Citizen Jane Wants to Break the Glass Ceiling of DJ'ingEXPAND
Photo courtesy of DJ Citizen Jane

Citizen Jane Wants to Break the Glass Ceiling of DJ'ing

Miami Beach Gay Pride week wraps up this weekend with star-studded events such as Friday night’s Women Who Love Women at Score. Headlining the event is DJ Citizen Jane, who's not only one of the most popular LGBT DJs in the business but also a hometown girl.

Born and raised in Miami Beach, CJ, as she’s often known, speaks over the phone from a studio while she readies her debut single. It’s a project she’s clearly excited about but is reticent to discuss details.

“I’m going back to my singing roots again. I am currently in the studio producing my own music. I’m working with one of the biggest music producers right now, which I can’t name until it’s out there. But it’s a little bit of a surprise.”

Though she won’t divulge further info about this mystery producer, Citizen Jane says her project should be released by the end of May or early June — the beginning of pride season, as she puts it.

The roots of her sound are entrenched in Miami’s diverse community.

“It is a melting pot of so many cultures and so many musical styles. Even though I come from Cuban parents, and my Latin roots are already there, you have the Brazilians and the Colombians. You have a lot of different cultural music I got to learn from, which influences whenever I DJ.”

Citizen Jane started out in a folk-rock band early in her career, later transitioned into Mana-like Spanish rock, and ultimately settled on DJ'ing.

“I’ve always liked music of any kind. It’s easy for me to play for different audiences — the mainstream, the gay boys, the gay girls. Everybody likes different types of music. The boys like more house music, the mainstream is EDM and Top 40, and the girls like more the reggaeton and hip-hop. I’m able to transition to different genres whenever I play. I love music in general, and I have an ear for that."

"Citizen Jane," of course, is a stage name, one she earned long ago.

“One of my friends came up with it, I believe, in the fourth or fifth grade. She was pretty smart. I don’t know where she came up with that name, but it stuck.”

Although it's not her birth name, she legally changed it to "Citizen Jane" because of the rules governing social media. Facebook required her to use her birth name, she says, but "my followers didn’t know me by my real name. So it became this whole thing, so I just legally changed it,” she says, laughing. “It’s on my license, on my passport, everything.”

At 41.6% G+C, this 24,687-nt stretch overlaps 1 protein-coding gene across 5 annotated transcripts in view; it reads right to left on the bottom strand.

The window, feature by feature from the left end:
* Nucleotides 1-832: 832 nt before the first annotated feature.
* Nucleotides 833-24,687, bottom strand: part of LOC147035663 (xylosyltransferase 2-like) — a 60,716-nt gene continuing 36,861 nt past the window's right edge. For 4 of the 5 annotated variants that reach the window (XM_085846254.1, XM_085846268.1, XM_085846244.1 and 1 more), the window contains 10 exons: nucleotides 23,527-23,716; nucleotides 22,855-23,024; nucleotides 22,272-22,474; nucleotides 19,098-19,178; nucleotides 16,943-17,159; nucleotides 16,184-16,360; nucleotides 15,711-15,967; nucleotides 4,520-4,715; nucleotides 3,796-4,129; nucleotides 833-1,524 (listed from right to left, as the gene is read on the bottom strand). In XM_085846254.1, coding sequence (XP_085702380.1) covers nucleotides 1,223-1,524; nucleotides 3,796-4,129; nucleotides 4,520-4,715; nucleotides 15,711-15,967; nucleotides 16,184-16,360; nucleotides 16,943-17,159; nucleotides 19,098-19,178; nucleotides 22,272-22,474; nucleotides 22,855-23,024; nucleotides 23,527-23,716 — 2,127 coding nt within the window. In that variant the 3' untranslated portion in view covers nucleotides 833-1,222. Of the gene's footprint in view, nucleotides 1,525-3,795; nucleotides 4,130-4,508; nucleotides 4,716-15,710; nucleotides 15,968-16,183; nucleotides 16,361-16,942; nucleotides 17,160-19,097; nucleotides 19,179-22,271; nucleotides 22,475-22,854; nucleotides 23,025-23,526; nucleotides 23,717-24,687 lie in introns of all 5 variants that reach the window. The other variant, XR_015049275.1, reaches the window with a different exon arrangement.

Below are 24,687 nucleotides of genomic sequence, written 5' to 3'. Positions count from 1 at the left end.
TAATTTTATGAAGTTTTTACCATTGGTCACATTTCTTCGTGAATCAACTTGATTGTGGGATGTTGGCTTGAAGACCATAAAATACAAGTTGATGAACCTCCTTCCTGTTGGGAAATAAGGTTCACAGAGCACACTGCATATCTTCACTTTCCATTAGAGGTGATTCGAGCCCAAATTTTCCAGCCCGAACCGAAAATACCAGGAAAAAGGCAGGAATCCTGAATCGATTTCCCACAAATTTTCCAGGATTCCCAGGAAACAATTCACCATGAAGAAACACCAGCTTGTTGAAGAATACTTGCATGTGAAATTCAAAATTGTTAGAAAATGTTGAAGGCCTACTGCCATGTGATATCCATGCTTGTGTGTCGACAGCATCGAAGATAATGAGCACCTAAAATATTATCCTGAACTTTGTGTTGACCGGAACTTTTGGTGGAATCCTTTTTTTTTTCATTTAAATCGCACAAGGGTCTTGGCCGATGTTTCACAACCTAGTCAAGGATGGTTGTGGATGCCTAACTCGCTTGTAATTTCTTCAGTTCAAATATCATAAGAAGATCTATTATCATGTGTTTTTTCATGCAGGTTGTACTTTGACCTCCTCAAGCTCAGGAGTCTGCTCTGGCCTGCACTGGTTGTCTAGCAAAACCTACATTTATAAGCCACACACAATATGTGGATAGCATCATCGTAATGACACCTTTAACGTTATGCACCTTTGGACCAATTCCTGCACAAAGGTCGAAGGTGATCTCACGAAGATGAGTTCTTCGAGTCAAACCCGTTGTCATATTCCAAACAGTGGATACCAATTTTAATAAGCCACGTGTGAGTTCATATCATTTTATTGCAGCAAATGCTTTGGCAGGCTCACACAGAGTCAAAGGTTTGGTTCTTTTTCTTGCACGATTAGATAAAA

As one would expect, she gets the occasional odd look from customs officials.

“Yeah, they go, ‘Ooh, what an interesting name,’ or ‘That’s cool.’ They always have something to say. It’s become a conversation piece.”

Citizen Jane will make good use of that passport this summer when she embarks on sets around the world, including stops in Asia, Australia, and the famed party island of Ibiza. It might sound like the typical DJ life, but it isn’t always easy for women in her profession.

“It’s always a little harder for female DJs. For example, Ultra has never had a female DJ on the main stage — ever. And there are female DJs up there that deserve to be there, and for whatever reason, it hasn’t happened.
“My whole thing is that I want to break that barrier. I want to be that female DJ that’s up there.”

That drive to be considered worthy of headlining slots alongside her male counterparts is a large part of her push toward the mainstream. That doesn’t mean Citizen Jane will abandon her LGBT following. She’s a top act in a niche market and will continue to honor that as a gay woman herself. She comes from a supportive background that has allowed her to grow into the position in which she finds herself now.

“As far as my family, they’re pretty accepting. They’re old-fashioned, but they have been accepting. It is a little hard, especially with Cubans because they’re old-school. But pretty much anywhere I go, I haven’t had any trouble. I haven’t had any discrimination or anybody saying anything nasty. Thank God.

“I go out there, hold hands with my girlfriend. I don’t hide myself. I’m pretty open. I’m pretty open in my own career. I’ve always been. You’ve got to be yourself. If you feel confident in yourself, everything else will come along with it."

You might think DJ Citizen Jane is a contradiction — she says she's not hiding, but she legally changed her name to keep her identity a secret. But think again. Citizen Jane is her true identity, and that's something some people take a lifetime to discover.

DJ Citizen Jane. 10 p.m. Friday, April 6, at Score, 1437 Washington Ave., Miami Beach; scorebar.net; 305-535-1111. Tickets cost $10 to $15 at eventbrite.com.

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